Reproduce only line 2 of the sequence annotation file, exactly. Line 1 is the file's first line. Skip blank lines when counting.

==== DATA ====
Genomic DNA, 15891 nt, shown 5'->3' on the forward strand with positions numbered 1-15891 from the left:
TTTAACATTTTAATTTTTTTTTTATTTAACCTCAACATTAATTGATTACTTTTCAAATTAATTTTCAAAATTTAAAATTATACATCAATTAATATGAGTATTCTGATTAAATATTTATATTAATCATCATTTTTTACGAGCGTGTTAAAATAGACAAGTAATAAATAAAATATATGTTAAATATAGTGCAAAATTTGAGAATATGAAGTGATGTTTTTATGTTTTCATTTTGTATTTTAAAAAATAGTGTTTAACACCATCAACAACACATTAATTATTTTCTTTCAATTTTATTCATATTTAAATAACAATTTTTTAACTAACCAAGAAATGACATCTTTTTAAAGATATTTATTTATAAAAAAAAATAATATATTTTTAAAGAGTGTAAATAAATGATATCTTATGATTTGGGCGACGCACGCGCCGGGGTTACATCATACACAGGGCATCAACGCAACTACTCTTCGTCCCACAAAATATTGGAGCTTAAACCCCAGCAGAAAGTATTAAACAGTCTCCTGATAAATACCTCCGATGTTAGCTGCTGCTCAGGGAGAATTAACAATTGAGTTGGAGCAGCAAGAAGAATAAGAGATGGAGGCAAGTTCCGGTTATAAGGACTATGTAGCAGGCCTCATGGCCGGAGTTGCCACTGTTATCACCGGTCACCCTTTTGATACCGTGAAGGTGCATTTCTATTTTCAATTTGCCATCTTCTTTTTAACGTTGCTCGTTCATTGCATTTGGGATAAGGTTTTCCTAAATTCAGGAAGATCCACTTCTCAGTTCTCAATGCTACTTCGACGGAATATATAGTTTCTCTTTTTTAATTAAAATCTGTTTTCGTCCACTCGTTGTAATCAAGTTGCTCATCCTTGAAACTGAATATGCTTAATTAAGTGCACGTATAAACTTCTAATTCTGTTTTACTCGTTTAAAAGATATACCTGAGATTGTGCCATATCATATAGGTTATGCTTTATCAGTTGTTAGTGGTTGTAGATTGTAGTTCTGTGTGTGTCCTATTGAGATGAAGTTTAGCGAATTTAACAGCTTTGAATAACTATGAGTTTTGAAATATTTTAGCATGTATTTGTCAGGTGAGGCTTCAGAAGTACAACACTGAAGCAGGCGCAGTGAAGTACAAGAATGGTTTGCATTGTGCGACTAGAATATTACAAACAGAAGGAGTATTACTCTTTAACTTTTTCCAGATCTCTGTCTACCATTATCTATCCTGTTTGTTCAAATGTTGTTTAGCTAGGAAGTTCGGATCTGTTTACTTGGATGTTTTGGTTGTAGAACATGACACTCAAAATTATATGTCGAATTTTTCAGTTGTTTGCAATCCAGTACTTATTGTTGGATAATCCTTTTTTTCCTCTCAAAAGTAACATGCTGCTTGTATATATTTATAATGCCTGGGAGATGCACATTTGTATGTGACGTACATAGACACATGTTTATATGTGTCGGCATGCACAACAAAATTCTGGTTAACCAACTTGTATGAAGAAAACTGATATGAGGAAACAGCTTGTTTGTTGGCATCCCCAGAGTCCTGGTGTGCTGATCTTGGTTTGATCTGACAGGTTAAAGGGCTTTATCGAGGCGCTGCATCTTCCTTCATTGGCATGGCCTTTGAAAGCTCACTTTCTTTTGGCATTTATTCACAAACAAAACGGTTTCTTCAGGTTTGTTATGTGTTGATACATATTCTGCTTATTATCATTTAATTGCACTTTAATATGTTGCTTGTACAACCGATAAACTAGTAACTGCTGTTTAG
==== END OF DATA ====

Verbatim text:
TTTAACATTTTAATTTTTTTTTTATTTAACCTCAACATTAATTGATTACTTTTCAAATTAATTTTCAAAATTTAAAATTATACATCAATTAATATGAGTATTCTGATTAAATATTTATATTAATCATCATTTTTTACGAGCGTGTTAAAATAGACAAGTAATAAATAAAATATATGTTAAATATAGTGCAAAATTTGAGAATATGAAGTGATGTTTTTATGTTTTCATTTTGTATTTTAAAAAATAGTGTTTAACACCATCAACAACACATTAATTATTTTCTTTCAATTTTATTCATATTTAAATAACAATTTTTTAACTAACCAAGAAATGACATCTTTTTAAAGATATTTATTTATAAAAAAAAATAATATATTTTTAAAGAGTGTAAATAAATGATATCTTATGATTTGGGCGACGCACGCGCCGGGGTTACATCATACACAGGGCATCAACGCAACTACTCTTCGTCCCACAAAATATTGGAGCTTAAACCCCAGCAGAAAGTATTAAACAGTCTCCTGATAAATACCTCCGATGTTAGCTGCTGCTCAGGGAGAATTAACAATTGAGTTGGAGCAGCAAGAAGAATAAGAGATGGAGGCAAGTTCCGGTTATAAGGACTATGTAGCAGGCCTCATGGCCGGAGTTGCCACTGTTATCACCGGTCACCCTTTTGATACCGTGAAGGTGCATTTCTATTTTCAATTTGCCATCTTCTTTTTAACGTTGCTCGTTCATTGCATTTGGGATAAGGTTTTCCTAAATTCAGGAAGATCCACTTCTCAGTTCTCAATGCTACTTCGACGGAATATATAGTTTCTCTTTTTTAATTAAAATCTGTTTTCGTCCACTCGTTGTAATCAAGTTGCTCATCCTTGAAACTGAATATGCTTAATTAAGTGCACGTATAAACTTCTAATTCTGTTTTACTCGTTTAAAAGATATACCTGAGATTGTGCCATATCATATAGGTTATGCTTTATCAGTTGTTAGTGGTTGTAGATTGTAGTTCTGTGTGTGTCCTATTGAGATGAAGTTTAGCGAATTTAACAGCTTTGAATAACTATGAGTTTTGAAATATTTTAGCATGTATTTGTCAGGTGAGGCTTCAGAAGTACAACACTGAAGCAGGCGCAGTGAAGTACAAGAATGGTTTGCATTGTGCGACTAGAATATTACAAACAGAAGGAGTATTACTCTTTAACTTTTTCCAGATCTCTGTCTACCATTATCTATCCTGTTTGTTCAAATGTTGTTTAGCTAGGAAGTTCGGATCTGTTTACTTGGATGTTTTGGTTGTAGAACATGACACTCAAAATTATATGTCGAATTTTTCAGTTGTTTGCAATCCAGTACTTATTGTTGGATAATCCTTTTTTTCCTCTCAAAAGTAACATGCTGCTTGTATATATTTATAATGCCTGGGAGATGCACATTTGTATGTGACGTACATAGACACATGTTTATATGTGTCGGCATGCACAACAAAATTCTGGTTAACCAACTTGTATGAAGAAAACTGATATGAGGAAACAGCTTGTTTGTTGGCATCCCCAGAGTCCTGGTGTGCTGATCTTGGTTTGATCTGACAGGTTAAAGGGCTTTATCGAGGCGCTGCATCTTCCTTCATTGGCATGGCCTTTGAAAGCTCACTTTCTTTTGGCATTTATTCACAAACAAAACGGTTTCTTCAGGTTTGTTATGTGTTGATACATATTCTGCTTATTATCATTTAATTGCACTTTAATATGTTGCTTGTACAACCGATAAACTAGTAACTGCTGTTTAG